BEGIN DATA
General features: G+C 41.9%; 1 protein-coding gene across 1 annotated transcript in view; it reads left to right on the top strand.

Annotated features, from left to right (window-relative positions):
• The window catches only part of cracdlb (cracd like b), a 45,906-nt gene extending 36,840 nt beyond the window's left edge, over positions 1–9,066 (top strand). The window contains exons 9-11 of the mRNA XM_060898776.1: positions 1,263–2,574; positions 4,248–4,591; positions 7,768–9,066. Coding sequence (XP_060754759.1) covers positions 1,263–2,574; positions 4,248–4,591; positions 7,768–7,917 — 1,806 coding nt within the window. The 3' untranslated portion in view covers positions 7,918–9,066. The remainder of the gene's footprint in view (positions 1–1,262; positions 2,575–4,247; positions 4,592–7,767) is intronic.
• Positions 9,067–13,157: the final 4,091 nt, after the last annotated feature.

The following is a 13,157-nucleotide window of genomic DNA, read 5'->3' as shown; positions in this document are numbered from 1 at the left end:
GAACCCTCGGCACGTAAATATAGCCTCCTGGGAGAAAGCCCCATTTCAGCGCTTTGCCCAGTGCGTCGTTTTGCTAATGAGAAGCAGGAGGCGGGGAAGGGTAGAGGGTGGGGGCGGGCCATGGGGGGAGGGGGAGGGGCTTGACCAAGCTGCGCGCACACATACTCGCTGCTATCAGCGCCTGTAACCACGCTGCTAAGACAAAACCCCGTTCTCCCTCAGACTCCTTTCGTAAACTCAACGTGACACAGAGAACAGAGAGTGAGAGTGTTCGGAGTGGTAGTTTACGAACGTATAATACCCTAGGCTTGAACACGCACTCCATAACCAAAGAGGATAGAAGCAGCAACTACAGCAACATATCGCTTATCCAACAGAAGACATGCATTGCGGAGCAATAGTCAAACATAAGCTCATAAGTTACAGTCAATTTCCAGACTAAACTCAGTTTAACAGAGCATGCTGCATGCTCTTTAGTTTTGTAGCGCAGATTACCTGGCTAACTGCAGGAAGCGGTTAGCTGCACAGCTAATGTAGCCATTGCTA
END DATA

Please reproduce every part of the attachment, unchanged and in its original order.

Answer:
General features: G+C 41.9%; 1 protein-coding gene across 1 annotated transcript in view; it reads left to right on the top strand.

Annotated features, from left to right (window-relative positions):
• The window catches only part of cracdlb (cracd like b), a 45,906-nt gene extending 36,840 nt beyond the window's left edge, over positions 1–9,066 (top strand). The window contains exons 9-11 of the mRNA XM_060898776.1: positions 1,263–2,574; positions 4,248–4,591; positions 7,768–9,066. Coding sequence (XP_060754759.1) covers positions 1,263–2,574; positions 4,248–4,591; positions 7,768–7,917 — 1,806 coding nt within the window. The 3' untranslated portion in view covers positions 7,918–9,066. The remainder of the gene's footprint in view (positions 1–1,262; positions 2,575–4,247; positions 4,592–7,767) is intronic.
• Positions 9,067–13,157: the final 4,091 nt, after the last annotated feature.

The following is a 13,157-nucleotide window of genomic DNA, read 5'->3' as shown; positions in this document are numbered from 1 at the left end:
GAACCCTCGGCACGTAAATATAGCCTCCTGGGAGAAAGCCCCATTTCAGCGCTTTGCCCAGTGCGTCGTTTTGCTAATGAGAAGCAGGAGGCGGGGAAGGGTAGAGGGTGGGGGCGGGCCATGGGGGGAGGGGGAGGGGCTTGACCAAGCTGCGCGCACACATACTCGCTGCTATCAGCGCCTGTAACCACGCTGCTAAGACAAAACCCCGTTCTCCCTCAGACTCCTTTCGTAAACTCAACGTGACACAGAGAACAGAGAGTGAGAGTGTTCGGAGTGGTAGTTTACGAACGTATAATACCCTAGGCTTGAACACGCACTCCATAACCAAAGAGGATAGAAGCAGCAACTACAGCAACATATCGCTTATCCAACAGAAGACATGCATTGCGGAGCAATAGTCAAACATAAGCTCATAAGTTACAGTCAATTTCCAGACTAAACTCAGTTTAACAGAGCATGCTGCATGCTCTTTAGTTTTGTAGCGCAGATTACCTGGCTAACTGCAGGAAGCGGTTAGCTGCACAGCTAATGTAGCCATTGCTA